Despite a raging pandemic, supply chain disruptions and labor shortages, merger and acquisition deals for most insurance sectors have increased in the last 12 months. Or perhaps the pace has quickened because of those negative factors roiling the businesses.
Either way, say industry experts, disruptive impacts have been far less substantial for insurance than for other financial services sectors. The M&A division of The Insurance Journal, for example, lists more than 15 mergers and acquisitions in just the month of December alone, an amount that has surprised industry executives when considering last year’s consolidation activity was up an unexpected 8%.
Nowhere is the trend more evident in the independent brokerage sector, which has undergone unprecedented consolidation, driven mostly by private-equity and other institution-backed investors. Historically low interest rates have also helped.
The total number of retail-oriented broker-dealer firms with wealth management as their core business declined at a rate of almost 3.5% for the last 10 years and now number around 950, compared with nearly 1,400 firms a decade ago.
“I think over the next five to 10 years there's going to be more people that need our services than we're able to reach today,” said Bryan Adams, cofounder and CEO of Integrity Marketing Group, a Dallas-based distributor of life and health insurance and provider of technology solutions for wealth management and retirement planning. “So consolidation is truly a positive thing because it allows us to more efficiently and more effectively serve the population.”
'One Of The Hottest Topics'
Adams made his remarks this week at the three-day online annual meeting of the National Association of Independent Life Brokerage Agencies. He said consolidation, mergers and partnerships help serve more people and gives companies more skill to invest in technology and additional resources to help consumers plan for their life, health and wealth needs.
“This is one of the hottest topics of conversation for agencies and firms and owners of those agencies,” said Jason Konopik, whose Partners Advantage Insurance Services was acquired by Arthur J. Gallagher. “It’s on the front of mind for everyone.”
Konopik said the top piece of advice he had for brokerages in the current environment is to plan.
“You really must start early in your thought process,” he said. “It's always much easier to plan for and execute what you want to happen rather than find yourself in a position where you need to quickly react to what you feel you have to do.”
Konopik says the process starts with a deep, honest, understanding of an agency, and what the objectives are for the owners, or for their partners and staff.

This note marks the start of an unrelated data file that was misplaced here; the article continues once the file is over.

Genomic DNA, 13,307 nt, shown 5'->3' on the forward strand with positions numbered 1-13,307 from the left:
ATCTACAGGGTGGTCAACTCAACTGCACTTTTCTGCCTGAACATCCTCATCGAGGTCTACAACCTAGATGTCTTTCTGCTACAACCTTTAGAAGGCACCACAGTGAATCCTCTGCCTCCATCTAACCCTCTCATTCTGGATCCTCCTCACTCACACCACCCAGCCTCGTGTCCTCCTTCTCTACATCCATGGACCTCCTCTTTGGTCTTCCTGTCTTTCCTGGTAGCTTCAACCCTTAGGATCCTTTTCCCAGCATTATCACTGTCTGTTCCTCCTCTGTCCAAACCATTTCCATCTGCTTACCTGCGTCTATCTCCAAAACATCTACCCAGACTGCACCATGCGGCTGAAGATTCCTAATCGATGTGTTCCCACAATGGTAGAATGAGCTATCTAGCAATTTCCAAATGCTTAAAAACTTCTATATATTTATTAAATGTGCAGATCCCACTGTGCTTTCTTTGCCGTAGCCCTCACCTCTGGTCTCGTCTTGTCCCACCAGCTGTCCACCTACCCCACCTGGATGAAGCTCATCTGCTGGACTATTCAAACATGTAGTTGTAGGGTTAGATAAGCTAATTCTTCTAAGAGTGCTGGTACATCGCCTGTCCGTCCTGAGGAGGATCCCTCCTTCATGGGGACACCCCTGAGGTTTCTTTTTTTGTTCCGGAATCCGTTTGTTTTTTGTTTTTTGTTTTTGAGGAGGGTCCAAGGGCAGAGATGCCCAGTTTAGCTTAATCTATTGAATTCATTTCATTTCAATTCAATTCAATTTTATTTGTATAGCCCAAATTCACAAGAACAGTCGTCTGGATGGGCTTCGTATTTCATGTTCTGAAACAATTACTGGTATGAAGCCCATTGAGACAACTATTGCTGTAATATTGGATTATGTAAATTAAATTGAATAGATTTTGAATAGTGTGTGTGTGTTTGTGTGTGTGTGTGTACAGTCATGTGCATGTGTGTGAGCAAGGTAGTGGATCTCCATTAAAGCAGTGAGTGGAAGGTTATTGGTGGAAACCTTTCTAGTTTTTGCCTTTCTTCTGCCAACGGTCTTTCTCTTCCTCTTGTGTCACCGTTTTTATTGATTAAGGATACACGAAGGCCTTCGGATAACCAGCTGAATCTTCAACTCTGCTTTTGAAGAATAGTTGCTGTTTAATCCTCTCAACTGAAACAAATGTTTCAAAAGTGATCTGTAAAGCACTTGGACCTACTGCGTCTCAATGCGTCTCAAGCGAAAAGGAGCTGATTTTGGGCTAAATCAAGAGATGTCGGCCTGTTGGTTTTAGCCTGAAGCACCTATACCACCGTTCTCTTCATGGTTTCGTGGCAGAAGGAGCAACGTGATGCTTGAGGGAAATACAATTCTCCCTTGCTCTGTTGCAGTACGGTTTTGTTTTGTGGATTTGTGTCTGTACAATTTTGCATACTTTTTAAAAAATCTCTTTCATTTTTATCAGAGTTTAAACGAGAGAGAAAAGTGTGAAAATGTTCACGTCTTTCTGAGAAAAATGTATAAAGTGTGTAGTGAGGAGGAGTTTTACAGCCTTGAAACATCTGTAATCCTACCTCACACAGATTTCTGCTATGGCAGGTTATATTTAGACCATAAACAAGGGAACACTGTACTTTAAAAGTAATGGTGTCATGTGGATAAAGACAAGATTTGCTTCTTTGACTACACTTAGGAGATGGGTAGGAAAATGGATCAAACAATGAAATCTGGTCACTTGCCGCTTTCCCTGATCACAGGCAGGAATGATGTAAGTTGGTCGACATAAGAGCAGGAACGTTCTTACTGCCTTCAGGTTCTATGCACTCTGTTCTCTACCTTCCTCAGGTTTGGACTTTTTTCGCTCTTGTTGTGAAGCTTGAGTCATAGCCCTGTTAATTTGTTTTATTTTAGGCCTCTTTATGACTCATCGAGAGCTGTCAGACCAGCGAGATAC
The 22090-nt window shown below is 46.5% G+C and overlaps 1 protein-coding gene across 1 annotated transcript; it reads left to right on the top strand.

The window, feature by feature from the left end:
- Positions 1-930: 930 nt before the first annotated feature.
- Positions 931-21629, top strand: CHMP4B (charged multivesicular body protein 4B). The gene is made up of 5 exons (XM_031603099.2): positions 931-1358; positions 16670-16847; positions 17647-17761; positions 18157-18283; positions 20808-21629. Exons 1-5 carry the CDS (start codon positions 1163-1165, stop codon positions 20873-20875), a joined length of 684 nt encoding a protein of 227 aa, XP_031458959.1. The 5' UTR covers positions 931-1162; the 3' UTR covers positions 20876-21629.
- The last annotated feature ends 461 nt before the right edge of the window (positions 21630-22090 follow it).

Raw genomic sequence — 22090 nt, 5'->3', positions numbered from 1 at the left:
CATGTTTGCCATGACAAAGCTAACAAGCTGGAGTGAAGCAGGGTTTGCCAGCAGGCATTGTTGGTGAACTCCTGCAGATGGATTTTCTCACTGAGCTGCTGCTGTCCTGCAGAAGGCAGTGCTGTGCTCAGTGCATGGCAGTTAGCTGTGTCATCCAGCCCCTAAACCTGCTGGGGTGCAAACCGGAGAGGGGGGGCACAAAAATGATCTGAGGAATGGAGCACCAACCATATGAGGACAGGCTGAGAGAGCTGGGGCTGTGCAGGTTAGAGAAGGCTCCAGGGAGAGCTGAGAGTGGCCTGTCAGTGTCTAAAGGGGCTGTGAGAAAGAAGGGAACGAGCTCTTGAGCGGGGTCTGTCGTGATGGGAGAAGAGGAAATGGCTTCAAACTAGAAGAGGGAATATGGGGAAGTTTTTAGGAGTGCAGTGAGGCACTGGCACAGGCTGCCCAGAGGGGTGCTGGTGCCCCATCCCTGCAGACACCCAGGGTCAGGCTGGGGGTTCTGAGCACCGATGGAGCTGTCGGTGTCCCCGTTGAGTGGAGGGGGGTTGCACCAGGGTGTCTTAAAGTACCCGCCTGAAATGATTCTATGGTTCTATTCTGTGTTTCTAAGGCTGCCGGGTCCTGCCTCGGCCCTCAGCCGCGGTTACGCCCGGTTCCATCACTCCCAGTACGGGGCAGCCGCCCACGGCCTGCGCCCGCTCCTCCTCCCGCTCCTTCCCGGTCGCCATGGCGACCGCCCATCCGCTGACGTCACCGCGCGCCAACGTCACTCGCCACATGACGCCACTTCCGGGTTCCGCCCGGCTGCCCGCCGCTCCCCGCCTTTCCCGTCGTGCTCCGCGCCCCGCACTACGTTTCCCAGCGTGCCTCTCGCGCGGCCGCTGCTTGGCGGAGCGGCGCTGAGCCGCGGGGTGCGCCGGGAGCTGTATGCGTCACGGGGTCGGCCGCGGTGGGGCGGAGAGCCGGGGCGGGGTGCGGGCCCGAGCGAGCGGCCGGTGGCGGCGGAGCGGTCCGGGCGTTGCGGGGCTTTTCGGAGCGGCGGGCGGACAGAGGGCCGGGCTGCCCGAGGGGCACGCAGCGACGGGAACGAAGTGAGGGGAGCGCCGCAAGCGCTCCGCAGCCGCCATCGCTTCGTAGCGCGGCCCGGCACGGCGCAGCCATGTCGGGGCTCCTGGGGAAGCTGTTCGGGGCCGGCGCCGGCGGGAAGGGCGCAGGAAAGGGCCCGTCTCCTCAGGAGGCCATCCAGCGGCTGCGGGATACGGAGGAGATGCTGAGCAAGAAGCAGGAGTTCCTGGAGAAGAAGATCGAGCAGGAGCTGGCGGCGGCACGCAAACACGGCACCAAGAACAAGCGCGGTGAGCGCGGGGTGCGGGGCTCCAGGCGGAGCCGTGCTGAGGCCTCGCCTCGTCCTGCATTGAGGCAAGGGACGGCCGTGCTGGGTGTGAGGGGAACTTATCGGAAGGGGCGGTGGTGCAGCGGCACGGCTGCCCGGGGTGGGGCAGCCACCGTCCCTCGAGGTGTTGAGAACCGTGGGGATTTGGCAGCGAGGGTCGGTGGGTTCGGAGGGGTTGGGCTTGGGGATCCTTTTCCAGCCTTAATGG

“We're all very proud of what we've built as entrepreneurs,” he said. “But that pride doesn't always translate to the perceived value that a buyer is willing to pay. So, taking steps on the front end of that process to really understand the value of your firm is extremely important to help set expectations”
Adams noted he was in a slightly different position than some of the other panelists who worked for brokerages that have been acquired.
“I actually went out and found a partner myself in 2016,” he said. “And the three guiding principles were that we made sure we took care of our family, our employees, and that we stay in the game and keep on serving more people. When you find people that are aligned with that kind of vision and that kind of passion and the core values that we all try to live by, it creates a special type of business that I think has a unique culture all its own. It has been really transformational for us.”
Making A Match
Finding partners that share the same vision or values, isn’t easy, the panelists agreed. But is essential to a successful merger or acquisition.
We're trying to find entrepreneurs and companies that share our vision and that share a commitment to adding value throughout the chain of carriers, agents, and customers,” said Jim Quinn, Chief Financial Officer of AmeriLife. It’s ultimately about how can we be better and not just a game of, ‘Hey, let's get bigger for the sake of being bigger.’”
Investing in a merger or partnership, Quinn said, allows brokerages to add scale and invest in more technology, cybersecurity and CRM systems.
“You can invest more in lead generation and help the agents do a better job with accounting and compliance and take some of those headaches off the plates of an entrepreneur, who most of the time really just want to get back to selling,” he said.
Dan LaBert, CEO of NAILBA said there’s no sign that the merger and acquisition activity is going to slow down.
“In many cases it needs to be done just to meet the challenges that the landscape currently faces,” he said.
Doug Bailey is a journalist and freelance writer who lives outside of Boston. He can be reached at [email protected].